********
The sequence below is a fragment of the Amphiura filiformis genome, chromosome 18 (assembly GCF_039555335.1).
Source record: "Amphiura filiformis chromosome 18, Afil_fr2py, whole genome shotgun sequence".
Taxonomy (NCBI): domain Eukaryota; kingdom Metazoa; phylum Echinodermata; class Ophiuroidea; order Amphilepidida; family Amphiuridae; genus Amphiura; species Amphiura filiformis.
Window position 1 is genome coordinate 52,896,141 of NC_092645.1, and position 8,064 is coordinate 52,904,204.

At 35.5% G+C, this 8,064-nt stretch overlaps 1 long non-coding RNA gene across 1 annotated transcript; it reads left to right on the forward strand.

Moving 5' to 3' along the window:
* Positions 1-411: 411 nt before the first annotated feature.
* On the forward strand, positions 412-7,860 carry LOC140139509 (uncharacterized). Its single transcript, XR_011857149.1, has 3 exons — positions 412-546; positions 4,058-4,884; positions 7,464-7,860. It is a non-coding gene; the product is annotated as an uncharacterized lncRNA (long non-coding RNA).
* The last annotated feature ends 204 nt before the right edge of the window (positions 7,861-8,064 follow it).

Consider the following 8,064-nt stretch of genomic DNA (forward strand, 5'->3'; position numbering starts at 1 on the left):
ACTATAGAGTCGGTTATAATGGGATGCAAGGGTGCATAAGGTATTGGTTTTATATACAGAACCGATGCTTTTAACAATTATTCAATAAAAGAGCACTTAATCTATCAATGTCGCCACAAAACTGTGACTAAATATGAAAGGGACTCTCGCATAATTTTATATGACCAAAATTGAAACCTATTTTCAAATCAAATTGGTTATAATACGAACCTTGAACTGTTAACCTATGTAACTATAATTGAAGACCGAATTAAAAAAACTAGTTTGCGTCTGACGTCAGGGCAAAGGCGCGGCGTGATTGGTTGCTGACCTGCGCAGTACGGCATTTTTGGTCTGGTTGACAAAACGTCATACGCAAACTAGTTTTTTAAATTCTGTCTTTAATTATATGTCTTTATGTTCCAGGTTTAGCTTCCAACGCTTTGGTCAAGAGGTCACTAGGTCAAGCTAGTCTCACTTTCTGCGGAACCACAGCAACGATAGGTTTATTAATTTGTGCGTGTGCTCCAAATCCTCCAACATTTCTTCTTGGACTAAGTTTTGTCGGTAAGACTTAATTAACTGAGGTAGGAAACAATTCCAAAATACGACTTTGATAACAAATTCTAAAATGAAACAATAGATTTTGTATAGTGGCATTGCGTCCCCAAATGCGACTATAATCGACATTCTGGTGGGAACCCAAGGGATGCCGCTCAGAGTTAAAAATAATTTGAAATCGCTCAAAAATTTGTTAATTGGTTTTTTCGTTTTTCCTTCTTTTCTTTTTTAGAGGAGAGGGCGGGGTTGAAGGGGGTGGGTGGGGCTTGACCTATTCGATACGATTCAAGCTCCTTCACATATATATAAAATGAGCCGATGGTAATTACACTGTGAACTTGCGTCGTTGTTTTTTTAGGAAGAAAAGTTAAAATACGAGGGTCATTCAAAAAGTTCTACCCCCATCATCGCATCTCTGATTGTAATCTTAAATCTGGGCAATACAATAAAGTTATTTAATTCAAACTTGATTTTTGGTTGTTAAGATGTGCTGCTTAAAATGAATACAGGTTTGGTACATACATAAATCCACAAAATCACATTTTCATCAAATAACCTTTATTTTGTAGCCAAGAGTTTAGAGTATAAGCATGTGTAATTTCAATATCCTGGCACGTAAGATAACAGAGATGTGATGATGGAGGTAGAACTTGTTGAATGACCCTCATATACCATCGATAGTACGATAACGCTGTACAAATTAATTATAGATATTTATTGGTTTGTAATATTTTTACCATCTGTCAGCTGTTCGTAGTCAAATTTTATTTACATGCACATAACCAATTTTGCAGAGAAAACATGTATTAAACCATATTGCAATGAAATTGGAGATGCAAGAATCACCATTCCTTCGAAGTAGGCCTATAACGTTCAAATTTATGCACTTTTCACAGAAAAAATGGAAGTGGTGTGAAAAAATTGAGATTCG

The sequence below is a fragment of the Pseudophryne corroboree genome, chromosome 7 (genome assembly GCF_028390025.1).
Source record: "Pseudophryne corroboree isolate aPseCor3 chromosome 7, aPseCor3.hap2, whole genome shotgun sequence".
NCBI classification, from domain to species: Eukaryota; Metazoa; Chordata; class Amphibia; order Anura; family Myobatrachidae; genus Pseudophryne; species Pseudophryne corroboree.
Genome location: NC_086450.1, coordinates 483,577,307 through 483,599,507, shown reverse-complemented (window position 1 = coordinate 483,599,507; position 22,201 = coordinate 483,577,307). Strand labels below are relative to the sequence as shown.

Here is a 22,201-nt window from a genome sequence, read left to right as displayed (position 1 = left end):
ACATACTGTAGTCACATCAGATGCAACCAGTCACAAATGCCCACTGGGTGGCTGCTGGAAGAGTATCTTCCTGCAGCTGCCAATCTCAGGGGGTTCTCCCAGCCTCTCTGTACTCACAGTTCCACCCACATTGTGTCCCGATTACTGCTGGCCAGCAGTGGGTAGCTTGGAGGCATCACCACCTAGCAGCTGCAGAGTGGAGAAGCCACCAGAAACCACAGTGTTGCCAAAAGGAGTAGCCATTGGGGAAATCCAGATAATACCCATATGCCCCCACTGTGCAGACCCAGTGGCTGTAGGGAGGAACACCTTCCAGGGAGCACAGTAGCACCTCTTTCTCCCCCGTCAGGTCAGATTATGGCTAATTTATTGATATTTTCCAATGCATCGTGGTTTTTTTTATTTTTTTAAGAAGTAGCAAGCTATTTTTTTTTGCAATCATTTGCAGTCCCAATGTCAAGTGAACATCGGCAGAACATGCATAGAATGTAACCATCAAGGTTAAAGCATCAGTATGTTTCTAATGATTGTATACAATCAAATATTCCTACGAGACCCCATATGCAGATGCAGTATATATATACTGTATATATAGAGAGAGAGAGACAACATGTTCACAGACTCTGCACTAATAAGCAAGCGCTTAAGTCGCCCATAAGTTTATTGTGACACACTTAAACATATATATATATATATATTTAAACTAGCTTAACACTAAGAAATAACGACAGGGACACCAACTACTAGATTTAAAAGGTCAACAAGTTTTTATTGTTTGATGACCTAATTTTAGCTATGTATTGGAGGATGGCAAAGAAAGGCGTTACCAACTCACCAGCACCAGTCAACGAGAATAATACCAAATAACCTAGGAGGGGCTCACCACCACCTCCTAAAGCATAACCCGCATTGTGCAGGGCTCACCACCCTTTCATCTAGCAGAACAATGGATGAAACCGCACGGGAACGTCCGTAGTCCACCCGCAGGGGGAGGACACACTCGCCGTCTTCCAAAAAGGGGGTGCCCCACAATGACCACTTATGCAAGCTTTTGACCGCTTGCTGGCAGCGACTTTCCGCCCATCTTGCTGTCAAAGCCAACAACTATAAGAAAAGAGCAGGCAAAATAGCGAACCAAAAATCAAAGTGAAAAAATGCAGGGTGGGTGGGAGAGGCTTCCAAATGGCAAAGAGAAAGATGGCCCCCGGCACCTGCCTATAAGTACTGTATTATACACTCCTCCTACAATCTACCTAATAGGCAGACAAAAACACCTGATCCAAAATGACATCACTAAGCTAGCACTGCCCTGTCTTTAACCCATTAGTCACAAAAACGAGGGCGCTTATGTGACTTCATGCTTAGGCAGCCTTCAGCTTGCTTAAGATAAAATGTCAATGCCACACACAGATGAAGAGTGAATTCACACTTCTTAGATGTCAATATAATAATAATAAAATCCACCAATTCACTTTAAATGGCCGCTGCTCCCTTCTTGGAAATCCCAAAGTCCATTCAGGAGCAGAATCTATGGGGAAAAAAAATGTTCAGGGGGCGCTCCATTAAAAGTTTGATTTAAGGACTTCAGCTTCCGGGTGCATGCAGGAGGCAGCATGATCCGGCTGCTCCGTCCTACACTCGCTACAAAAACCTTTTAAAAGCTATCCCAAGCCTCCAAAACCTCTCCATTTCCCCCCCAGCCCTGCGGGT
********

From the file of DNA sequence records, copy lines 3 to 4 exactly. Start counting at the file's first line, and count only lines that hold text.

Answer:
Taxonomy (NCBI): domain Eukaryota; kingdom Metazoa; phylum Echinodermata; class Ophiuroidea; order Amphilepidida; family Amphiuridae; genus Amphiura; species Amphiura filiformis.
Window position 1 is genome coordinate 52,896,141 of NC_092645.1, and position 8,064 is coordinate 52,904,204.